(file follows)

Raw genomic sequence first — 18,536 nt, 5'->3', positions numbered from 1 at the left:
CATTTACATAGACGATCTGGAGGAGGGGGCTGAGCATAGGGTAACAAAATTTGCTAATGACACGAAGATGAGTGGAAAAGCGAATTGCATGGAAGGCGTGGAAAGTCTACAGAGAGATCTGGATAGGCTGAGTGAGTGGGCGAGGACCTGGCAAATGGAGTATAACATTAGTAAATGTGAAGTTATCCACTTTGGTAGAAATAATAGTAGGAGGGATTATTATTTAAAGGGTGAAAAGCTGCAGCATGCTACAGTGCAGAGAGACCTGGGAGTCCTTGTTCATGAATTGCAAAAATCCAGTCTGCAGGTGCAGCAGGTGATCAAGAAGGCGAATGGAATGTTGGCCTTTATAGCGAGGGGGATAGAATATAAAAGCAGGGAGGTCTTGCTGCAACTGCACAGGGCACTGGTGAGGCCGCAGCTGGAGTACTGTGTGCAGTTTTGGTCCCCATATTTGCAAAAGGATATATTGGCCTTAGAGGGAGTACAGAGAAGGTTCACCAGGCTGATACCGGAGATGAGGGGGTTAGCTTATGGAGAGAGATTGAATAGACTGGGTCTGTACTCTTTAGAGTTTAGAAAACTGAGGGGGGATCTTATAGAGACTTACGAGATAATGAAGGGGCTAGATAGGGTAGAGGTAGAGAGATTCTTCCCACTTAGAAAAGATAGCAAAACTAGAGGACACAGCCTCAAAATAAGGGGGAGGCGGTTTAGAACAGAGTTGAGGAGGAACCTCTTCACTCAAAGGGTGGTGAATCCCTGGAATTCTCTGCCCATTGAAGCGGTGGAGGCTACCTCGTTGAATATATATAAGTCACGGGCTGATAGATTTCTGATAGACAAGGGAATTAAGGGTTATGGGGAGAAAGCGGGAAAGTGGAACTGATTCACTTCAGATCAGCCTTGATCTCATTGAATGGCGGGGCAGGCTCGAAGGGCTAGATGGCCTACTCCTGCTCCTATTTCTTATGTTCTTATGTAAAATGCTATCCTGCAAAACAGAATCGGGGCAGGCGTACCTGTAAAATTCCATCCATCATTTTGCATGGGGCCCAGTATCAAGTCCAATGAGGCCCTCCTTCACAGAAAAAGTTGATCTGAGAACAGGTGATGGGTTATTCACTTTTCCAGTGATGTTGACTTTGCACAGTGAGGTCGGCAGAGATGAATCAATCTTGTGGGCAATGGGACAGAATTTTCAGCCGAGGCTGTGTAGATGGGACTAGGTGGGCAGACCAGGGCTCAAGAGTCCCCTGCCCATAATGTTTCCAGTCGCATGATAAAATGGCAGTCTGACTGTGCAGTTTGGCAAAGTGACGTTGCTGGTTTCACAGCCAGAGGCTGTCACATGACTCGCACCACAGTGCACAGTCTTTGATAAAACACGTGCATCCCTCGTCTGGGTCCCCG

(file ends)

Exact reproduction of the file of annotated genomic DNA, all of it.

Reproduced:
Raw genomic sequence first — 18,536 nt, 5'->3', positions numbered from 1 at the left:
CATTTACATAGACGATCTGGAGGAGGGGGCTGAGCATAGGGTAACAAAATTTGCTAATGACACGAAGATGAGTGGAAAAGCGAATTGCATGGAAGGCGTGGAAAGTCTACAGAGAGATCTGGATAGGCTGAGTGAGTGGGCGAGGACCTGGCAAATGGAGTATAACATTAGTAAATGTGAAGTTATCCACTTTGGTAGAAATAATAGTAGGAGGGATTATTATTTAAAGGGTGAAAAGCTGCAGCATGCTACAGTGCAGAGAGACCTGGGAGTCCTTGTTCATGAATTGCAAAAATCCAGTCTGCAGGTGCAGCAGGTGATCAAGAAGGCGAATGGAATGTTGGCCTTTATAGCGAGGGGGATAGAATATAAAAGCAGGGAGGTCTTGCTGCAACTGCACAGGGCACTGGTGAGGCCGCAGCTGGAGTACTGTGTGCAGTTTTGGTCCCCATATTTGCAAAAGGATATATTGGCCTTAGAGGGAGTACAGAGAAGGTTCACCAGGCTGATACCGGAGATGAGGGGGTTAGCTTATGGAGAGAGATTGAATAGACTGGGTCTGTACTCTTTAGAGTTTAGAAAACTGAGGGGGGATCTTATAGAGACTTACGAGATAATGAAGGGGCTAGATAGGGTAGAGGTAGAGAGATTCTTCCCACTTAGAAAAGATAGCAAAACTAGAGGACACAGCCTCAAAATAAGGGGGAGGCGGTTTAGAACAGAGTTGAGGAGGAACCTCTTCACTCAAAGGGTGGTGAATCCCTGGAATTCTCTGCCCATTGAAGCGGTGGAGGCTACCTCGTTGAATATATATAAGTCACGGGCTGATAGATTTCTGATAGACAAGGGAATTAAGGGTTATGGGGAGAAAGCGGGAAAGTGGAACTGATTCACTTCAGATCAGCCTTGATCTCATTGAATGGCGGGGCAGGCTCGAAGGGCTAGATGGCCTACTCCTGCTCCTATTTCTTATGTTCTTATGTAAAATGCTATCCTGCAAAACAGAATCGGGGCAGGCGTACCTGTAAAATTCCATCCATCATTTTGCATGGGGCCCAGTATCAAGTCCAATGAGGCCCTCCTTCACAGAAAAAGTTGATCTGAGAACAGGTGATGGGTTATTCACTTTTCCAGTGATGTTGACTTTGCACAGTGAGGTCGGCAGAGATGAATCAATCTTGTGGGCAATGGGACAGAATTTTCAGCCGAGGCTGTGTAGATGGGACTAGGTGGGCAGACCAGGGCTCAAGAGTCCCCTGCCCATAATGTTTCCAGTCGCATGATAAAATGGCAGTCTGACTGTGCAGTTTGGCAAAGTGACGTTGCTGGTTTCACAGCCAGAGGCTGTCACATGACTCGCACCACAGTGCACAGTCTTTGATAAAACACGTGCATCCCTCGTCTGGGTCCCCG